Discovery Tours

Discovery Tours: Whakatāne

Primary industries with a focus on Science and Sustainability

Mātauranga Māori and Science play a vital role in the sustainability of our ever changing world. This discovery tour took our rangatahi into the heart of Ngāti Awa engaging with different experts and practitioners about our how they apply their learnings to restoring our natural spaces and environment.

Bridget from Halo Whakatāne took rangatahi through a process of debudding harmful weeds from the waterways and near the awa. Students learned how weeds can affect the environment, especially the moth vine which was commonly found along the awa.

Tauira spent their time planting Harakeke shoots around Otamakaokao – Awatapu Lagoon Trust, this was taken by Quintin Kingi who is the chairperson of this trust. He spoke of his passion and mission to restore the life and mauri of Ōtamakaokao and how it was historically used by his ancestors of Ngāti Pūkeko. He spoke of how the health of the environment also impacts the health of the whānau surrounding it. During his workshop, students planted harakeke as a way to restore life to the taiao.

The team from East Bay REAP took students near the Awatapu Lagoon to learn about water testing using specialised equipment and ways of understanding the PH levels in the water. While learning about the PH levels, student also learned how the PH level effects the life of the water, how PH changes, and what a safe PH level is for this type of body of water. They also tested the water clarity with Guy from Te Puna Ora o Mataatua. During this workshop students also learning how to make harakeke darts which they thoroughly enjoyed.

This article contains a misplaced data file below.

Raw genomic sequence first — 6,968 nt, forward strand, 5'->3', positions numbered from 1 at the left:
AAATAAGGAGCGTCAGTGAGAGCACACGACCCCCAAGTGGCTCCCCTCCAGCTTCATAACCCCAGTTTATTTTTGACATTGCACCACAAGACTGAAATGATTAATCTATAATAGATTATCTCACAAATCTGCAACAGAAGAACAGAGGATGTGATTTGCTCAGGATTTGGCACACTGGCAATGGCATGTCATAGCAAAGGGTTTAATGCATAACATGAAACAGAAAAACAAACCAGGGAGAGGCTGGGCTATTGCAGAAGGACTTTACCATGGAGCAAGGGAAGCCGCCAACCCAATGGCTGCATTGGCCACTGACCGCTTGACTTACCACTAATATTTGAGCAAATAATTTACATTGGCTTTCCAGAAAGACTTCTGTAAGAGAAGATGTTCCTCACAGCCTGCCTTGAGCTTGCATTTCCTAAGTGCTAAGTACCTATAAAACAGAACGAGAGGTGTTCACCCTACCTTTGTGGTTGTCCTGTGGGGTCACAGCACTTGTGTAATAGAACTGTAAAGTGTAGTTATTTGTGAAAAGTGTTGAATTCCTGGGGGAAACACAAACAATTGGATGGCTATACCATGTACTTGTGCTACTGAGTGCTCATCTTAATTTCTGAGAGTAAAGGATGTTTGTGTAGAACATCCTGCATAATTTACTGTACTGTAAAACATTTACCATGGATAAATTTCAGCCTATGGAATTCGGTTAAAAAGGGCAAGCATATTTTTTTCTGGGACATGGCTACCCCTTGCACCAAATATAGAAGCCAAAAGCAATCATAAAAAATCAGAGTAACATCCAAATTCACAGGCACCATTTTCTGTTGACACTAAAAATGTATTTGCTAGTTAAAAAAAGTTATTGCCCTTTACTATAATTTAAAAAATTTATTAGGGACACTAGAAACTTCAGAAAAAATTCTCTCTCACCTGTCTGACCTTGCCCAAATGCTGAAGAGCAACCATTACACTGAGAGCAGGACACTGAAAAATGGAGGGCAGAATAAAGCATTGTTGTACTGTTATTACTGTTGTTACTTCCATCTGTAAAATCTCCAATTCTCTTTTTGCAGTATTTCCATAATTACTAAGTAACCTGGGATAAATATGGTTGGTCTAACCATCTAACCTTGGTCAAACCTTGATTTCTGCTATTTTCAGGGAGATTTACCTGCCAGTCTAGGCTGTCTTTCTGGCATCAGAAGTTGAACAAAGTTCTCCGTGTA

The team from Te Rūnanga o Ngāti Awa’s running the Korehāhā Whakahau Project met the group at Ōhope and showed us around the Ngā Tapuwae o Toi reserve. During the 1 hour session the team from Korehāhā Whakahau gave demonstrations on possum traps and dealing with the pests as humanely as possible. They spoke about the effects possums have on the native life in Aotearoa and their Predator Free 2050 project. During the bushwalk, students learned about the radio technology used in traps, the methods used to trap possums and other wildlife, and the cameras used to detect the life in different native reserves. This was the first time some of their team have worked with rangatahi in this light and we heard great positive feedback from them and how they enjoyed the connection with rangatahi and the ability to give back.

This tour helped to emphasise the variety of mahi in this space across local government, Iwi, hapū, community and across the education sectors as well.

Discovery Tours: Whakatāne






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